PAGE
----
KHOPOTSO: Blood is life. So, it’s essential that each pint of blood the South African National Blood Service (SANBS) collects goes through a thorough testing programme to ensure maximum safety. Last October, the service bought the most up-to-date,
world-class instruments to improve its safety screening. The new method is called the Nucleic Acid Test – NAT. I caught up with Josephine Mitchell, the NAT specialist at the SANBS, in her laboratory.
JOSEPHINE MITCHELL: The introduction of nucleic acid-based testing in blood transfusion has added another layer of safety to our blood supply’¦ It has been shown that the window period for the detection of HIV-1 has been reduced by 6 ‘ 11 days.
KHOPOTSO: This means that if any blood is contaminated the infection will be picked up quicker than was the previously the case. Each donation of blood is investigated for three main viral infections.
JOSEPHINE MITCHELL: The name of the test that we’re doing here is called Ultrio’¦ U-L-T-R-I-O’¦ It’s called Ultrio because we’re testing three viruses within the same tube simultaneously. We’re testing for’¦ Hepatitis B virus, Hepatitis C virus and HIV-1.
KHOPOTSO: Hands in protective gloves, Josephine Mitchell, holds up a test-tube with a prepared blood sample, and explains further.
JOSEPHINE MITCHELL: The donor will donate a unit of blood and they take a sample out of that unit. That’s the sample that we’re going to test’¦ We’re going to separate the red blood cells. There’s a gel in between and then, there’s the plasma. We only use the plasma to test for these viruses.
KHOPOTSO: The red blood cells are obviously red in the tube and there’s something in the middle there that’s a gel’¦
JOSEPHINE MITCHELL: It’s a synthetic thing that comes with the tube. The aim is to make sure that the plasma is well separated from the red blood cells because if you’ve got red blood cells into the plasma, that can cause inhibition of the test.
It can actually give you a false negative result. This unit could be positive, but because of the red blood cells it can come out negative. So, you really don’t want that’¦ Your plasma is usually yellow.
KHOPOTSO: The plasma, which is at the top end in the test-tube, is important, particularly in detecting HIV infection, because CD4 cells are found in it. A chemical agent is added to the plasma in each test tube to initiate a reaction. Then they are loaded onto a rotating NAT machine. It holds up to 172 test-tubes at a time and can show initial results in about 5 hours. Each test tube is given a bar-code to protect the identity of the donor.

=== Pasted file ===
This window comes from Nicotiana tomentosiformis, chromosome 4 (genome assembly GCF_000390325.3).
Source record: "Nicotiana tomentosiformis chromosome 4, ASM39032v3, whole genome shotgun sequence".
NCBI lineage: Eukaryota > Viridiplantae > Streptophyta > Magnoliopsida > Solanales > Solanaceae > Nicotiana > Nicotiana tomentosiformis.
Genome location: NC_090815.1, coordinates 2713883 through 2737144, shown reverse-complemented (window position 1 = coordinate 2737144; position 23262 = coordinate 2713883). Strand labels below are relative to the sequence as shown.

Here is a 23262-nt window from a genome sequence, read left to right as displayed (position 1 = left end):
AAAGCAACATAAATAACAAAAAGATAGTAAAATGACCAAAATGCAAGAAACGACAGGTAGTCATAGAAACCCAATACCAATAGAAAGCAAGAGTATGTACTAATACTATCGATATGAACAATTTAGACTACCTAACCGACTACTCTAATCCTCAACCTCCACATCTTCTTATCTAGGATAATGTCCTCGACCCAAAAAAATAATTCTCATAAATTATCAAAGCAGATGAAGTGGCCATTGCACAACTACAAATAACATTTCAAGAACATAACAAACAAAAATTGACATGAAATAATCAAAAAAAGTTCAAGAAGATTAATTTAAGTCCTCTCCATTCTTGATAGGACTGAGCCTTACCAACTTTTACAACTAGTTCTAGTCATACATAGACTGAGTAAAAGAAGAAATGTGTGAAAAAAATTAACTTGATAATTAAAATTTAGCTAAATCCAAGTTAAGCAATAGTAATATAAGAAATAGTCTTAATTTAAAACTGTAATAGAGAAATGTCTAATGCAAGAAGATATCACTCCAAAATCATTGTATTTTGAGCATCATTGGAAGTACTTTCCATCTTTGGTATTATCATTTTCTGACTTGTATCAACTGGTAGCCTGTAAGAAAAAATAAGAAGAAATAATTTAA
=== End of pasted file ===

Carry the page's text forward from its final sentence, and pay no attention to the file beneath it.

JOSEPHINE MITCHELL: For all our first screen positives, we put them onto a confirmatory test. We call it second-line testing’¦ We actually do the same test in duplicates just to make sure that it always comes up positive because they are never 100%. We do duplicate of the same test and go further to do specific tests. Now we test differently for HIV, HCV and HBV’¦
KHOPOTSO: Mitchell goes further.
JOSEPHINE MITCHELL: Once we’ve confirmed that this donor was positive the first time, positive the second time, positive the third time, positive on the specific HIV or HCV or HBV, we go back to our system. We put the donor on permanent inactive, meaning that this donor is not allowed to donate anymore. But if we got it positive the first time, and then when we do the confirmations it didn’t confirm, it means it could have been a false positive. The donor is reinstated to donate. But the unit that was positive at that time’¦ which came up positive the first time, we’re not going to use it because it could be anything going on there.
KHOPOTSO: The newly-appointed Chief Executive Officer of the SANBS, Dr Loyiso Mpuntsha, also emphasised the specificity of the new improved testing method, the Nucleic Acid Test.
Dr LOYISO MPUNTSHA: That looks at more accurately identifying specific aspects of the blood cells themselves that will show that there has been contact with some virus and, therefore, there is some reaction. So, this test picks it up quite quickly within a few days now ‘ roughly from 72 hours ‘ even before that. Those tests are helping us in, especially, viral conditions ‘ Hepatitis B, Hepatitis C and HIV – whereas in the past we were testing for antibodies. It was a serology test which took a longer time ‘ up to a week to get results.
KHOPOTSO: The specificity and quick turn-around times of the new testing method, added Mpuntsha, help to reduce any chance ‘ however minute ‘ of sending out potentially contaminated blood to be transfused into a recipient.
Dr LOYISO MPUNTSHA: It’s very safe in our processes and in many countries that have introduced this safest technology ‘ the NAT (Nucleic Acid Testing). Every year we measure and we transfuse about 900 000 units of blood and we count how many of those could have been HIV-positive. So, we look back from the beginning of the year: Where did the blood go? We trace the blood that got transfused from a person out in Mpumalanga or a person out in Namibia and we follow how that person has done and whether that blood could have had HIV. And we’ve been finding that we’ve been having 1 per year per the 900 000. Our systems are very, very safe and we follow up every blood that we’ve given out to transfuse.